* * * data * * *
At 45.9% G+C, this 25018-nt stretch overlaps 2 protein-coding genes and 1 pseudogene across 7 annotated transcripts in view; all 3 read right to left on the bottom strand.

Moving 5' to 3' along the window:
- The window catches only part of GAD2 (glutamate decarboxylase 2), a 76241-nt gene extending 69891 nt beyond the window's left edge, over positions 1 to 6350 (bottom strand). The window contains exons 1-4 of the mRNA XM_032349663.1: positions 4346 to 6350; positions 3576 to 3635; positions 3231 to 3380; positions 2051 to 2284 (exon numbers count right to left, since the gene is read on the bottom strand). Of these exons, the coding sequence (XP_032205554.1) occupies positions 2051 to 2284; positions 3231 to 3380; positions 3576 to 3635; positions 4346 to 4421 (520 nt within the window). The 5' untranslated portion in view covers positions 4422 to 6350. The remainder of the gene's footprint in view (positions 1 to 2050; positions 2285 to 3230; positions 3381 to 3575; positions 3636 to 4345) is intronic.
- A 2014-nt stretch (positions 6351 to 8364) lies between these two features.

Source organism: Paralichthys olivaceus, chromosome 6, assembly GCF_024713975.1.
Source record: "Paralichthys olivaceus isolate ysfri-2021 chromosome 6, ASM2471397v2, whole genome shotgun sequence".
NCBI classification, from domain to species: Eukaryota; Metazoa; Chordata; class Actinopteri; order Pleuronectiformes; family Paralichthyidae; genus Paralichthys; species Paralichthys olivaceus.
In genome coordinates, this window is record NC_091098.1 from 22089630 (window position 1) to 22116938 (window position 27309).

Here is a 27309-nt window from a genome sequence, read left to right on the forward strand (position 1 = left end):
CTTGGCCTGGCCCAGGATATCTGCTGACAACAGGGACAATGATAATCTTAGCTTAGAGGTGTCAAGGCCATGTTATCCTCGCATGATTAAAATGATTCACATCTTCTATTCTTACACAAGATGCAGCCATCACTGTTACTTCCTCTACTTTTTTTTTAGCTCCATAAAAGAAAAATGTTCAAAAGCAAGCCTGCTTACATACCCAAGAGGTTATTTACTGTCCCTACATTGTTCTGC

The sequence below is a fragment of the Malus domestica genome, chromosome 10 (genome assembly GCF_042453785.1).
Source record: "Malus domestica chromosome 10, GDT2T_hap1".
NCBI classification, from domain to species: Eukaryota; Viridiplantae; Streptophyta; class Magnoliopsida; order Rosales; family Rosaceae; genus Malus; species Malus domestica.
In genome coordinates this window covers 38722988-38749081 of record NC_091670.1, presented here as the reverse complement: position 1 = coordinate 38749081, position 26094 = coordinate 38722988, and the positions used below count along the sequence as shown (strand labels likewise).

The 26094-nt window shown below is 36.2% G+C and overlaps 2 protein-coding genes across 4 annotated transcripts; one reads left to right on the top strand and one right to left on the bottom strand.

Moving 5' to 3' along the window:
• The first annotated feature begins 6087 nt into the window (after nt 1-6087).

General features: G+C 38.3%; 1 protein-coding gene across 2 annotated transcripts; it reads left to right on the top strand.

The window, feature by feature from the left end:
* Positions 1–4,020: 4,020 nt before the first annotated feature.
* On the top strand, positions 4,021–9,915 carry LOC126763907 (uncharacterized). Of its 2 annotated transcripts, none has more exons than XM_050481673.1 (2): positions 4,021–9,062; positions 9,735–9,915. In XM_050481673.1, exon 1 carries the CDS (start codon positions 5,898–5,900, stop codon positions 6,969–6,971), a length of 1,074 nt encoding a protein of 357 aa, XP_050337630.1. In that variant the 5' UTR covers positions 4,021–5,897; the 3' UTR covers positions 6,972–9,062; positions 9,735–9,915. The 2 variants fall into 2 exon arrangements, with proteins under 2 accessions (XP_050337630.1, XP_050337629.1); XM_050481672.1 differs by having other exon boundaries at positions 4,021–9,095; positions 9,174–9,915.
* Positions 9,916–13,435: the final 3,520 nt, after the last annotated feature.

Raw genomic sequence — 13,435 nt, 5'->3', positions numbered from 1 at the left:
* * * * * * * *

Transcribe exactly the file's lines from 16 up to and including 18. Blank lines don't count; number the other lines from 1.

Moving 5' to 3' along the window:
• The first annotated feature begins 6087 nt into the window (after nt 1-6087).

General features: G+C 38.3%; 1 protein-coding gene across 2 annotated transcripts; it reads left to right on the top strand.